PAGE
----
#3 – Do Doors or a Bathroom on Your Home
The housing market is battered, but many experts believe that a recovery is underway — or at least, that a bottom is being formed. Therefore, one of the best investments you can make right now is to fix up your home with the expectation of boosting your resale value.
Replacing an entry door with a midlevel 20-gauge steel door is an inexpensive upgrade for a little more than $1,000, and pays back about three-quarters of that in resale value according to industry estimates. Decent garage doors are more like $1,500 but pay back at a similar rate. A much cheaper option is to simply go with storm doors for the front and back – decent quality doors cost only a few hundred bucks apiece.
Another quick fix? Redo the vanity, faucet, mirror and light fixture in your bathroom. If the walls aren’t fully tiled slap on a quick coat of paint and presto — a weekend project that’s reasonably easy to do yourself and costs about $1,000. Bathrooms are small and thus the easiest to update.
Other DIY ideas include a coat of paint and crown molding to gussy up a living room or bedroom or laying a small area of tile — either as a floor or backsplash in the kitchen for some flair or in a bathroom with a modest footprint.
Tile, paint and door installations are relatively easy projects to do yourself. That way you don’t just save money, but have satisfaction in a job well done.
#4 – Invest in Yourself
In the words of author and web entrepreneur James Altucher, his best investment was “in either myself or people I knew very well who were building companies.” I fully believe in this notion.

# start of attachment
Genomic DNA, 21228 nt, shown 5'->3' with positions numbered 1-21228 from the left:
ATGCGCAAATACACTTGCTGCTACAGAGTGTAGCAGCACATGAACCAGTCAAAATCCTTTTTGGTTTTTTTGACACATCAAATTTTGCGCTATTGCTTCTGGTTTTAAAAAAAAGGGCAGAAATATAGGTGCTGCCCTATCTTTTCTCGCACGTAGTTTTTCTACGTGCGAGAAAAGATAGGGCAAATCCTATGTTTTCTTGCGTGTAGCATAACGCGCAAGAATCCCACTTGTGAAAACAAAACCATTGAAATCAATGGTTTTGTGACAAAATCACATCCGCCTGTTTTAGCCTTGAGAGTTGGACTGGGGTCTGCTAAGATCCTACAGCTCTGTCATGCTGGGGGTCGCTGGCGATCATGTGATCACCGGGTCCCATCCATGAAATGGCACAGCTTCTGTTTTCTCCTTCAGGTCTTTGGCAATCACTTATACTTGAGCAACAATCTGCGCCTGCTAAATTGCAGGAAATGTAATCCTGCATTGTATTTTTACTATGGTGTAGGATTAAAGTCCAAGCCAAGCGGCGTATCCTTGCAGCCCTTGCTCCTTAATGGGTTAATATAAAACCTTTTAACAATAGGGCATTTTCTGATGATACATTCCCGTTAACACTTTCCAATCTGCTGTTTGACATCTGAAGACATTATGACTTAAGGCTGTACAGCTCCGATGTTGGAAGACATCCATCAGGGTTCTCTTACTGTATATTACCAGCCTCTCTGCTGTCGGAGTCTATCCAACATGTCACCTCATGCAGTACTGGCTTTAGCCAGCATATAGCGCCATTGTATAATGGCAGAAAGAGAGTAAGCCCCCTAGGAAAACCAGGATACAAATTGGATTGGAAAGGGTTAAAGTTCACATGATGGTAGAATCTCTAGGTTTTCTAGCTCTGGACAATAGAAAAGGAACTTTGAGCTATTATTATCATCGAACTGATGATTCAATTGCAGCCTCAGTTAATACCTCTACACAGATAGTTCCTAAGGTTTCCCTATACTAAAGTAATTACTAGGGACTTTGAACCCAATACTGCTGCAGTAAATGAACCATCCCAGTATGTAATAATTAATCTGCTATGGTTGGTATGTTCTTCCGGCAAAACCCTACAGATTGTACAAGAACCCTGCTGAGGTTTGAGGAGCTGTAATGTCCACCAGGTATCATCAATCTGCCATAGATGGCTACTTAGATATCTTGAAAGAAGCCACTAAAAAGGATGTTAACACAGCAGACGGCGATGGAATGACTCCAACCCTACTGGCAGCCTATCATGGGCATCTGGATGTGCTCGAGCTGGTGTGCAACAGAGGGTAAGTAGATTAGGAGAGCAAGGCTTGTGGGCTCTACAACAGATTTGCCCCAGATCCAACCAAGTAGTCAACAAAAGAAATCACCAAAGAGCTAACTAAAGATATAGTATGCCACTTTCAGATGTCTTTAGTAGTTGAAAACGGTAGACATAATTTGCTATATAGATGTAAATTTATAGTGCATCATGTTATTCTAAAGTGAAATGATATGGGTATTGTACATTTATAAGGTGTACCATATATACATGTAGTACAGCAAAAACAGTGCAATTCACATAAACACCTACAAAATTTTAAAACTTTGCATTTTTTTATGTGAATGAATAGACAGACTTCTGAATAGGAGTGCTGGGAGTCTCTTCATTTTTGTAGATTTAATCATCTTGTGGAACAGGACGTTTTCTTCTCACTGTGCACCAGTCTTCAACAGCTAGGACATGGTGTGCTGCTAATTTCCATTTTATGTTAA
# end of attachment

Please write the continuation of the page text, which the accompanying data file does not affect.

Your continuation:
If you have a knack for writing, just a few hundred bucks can get you a domain name and several months of server space for a website. If you have a knack for home improvement, take out a few ads and buy some tools, then see what happens. If you want to do wedding photography, buy $1,000 worth of gear.
The downside, of course, is that this equation is most profitable if you consider your time isn’t worth much. Those folks with a busy schedule may find the idea downright impossible because they can’t give up their “day job.” But aside from the satisfaction of being your own boss — even on a part-time or occasional basis — you may find this is the most profitable long-term investment you’ve ever made.
After all, if you build a successful business from scratch there is nobody standing between you and the profits. The sky is the limit.
#5 – Pay Down Your Debt
This is a great choice for those with student loans, a mortgage or any long-term borrowing under your belt.
Even if you have a rock-bottom interest rate of just 4% or lesson your home, over the life of your 30-year loan you will pay $1,200 for every $1,000 in principal! Car loans and student loans have shorter life spans so they are not as painful, but the bottom line is that every penny of principle creates a lot of interest payment over time.
Since paying down even a small amount of your loan early can drastically reduce what you’ll be paying down the road, you can consider a bigger principle payment an “investment.” Or in real terms if you have a $1,000 balance in personal debt on your credit card with a 10% annual interest rate, you are “earning” 10% by paying that puppy off now and avoiding the interest by carrying a balance for a year.
That’s to say nothing of the benefits you may reap through an increased credit score — and the added bonus of one less bill to pay each month.
Jeff Reeves is the editor of InvestorPlace.com and the author of “The Frugal Investor’s Guide to Finding Great Stocks.” Write him at email@example.com or follow him on Twitter via @JeffReevesIP. As of this writing, he did not own a position in any of the stocks named here.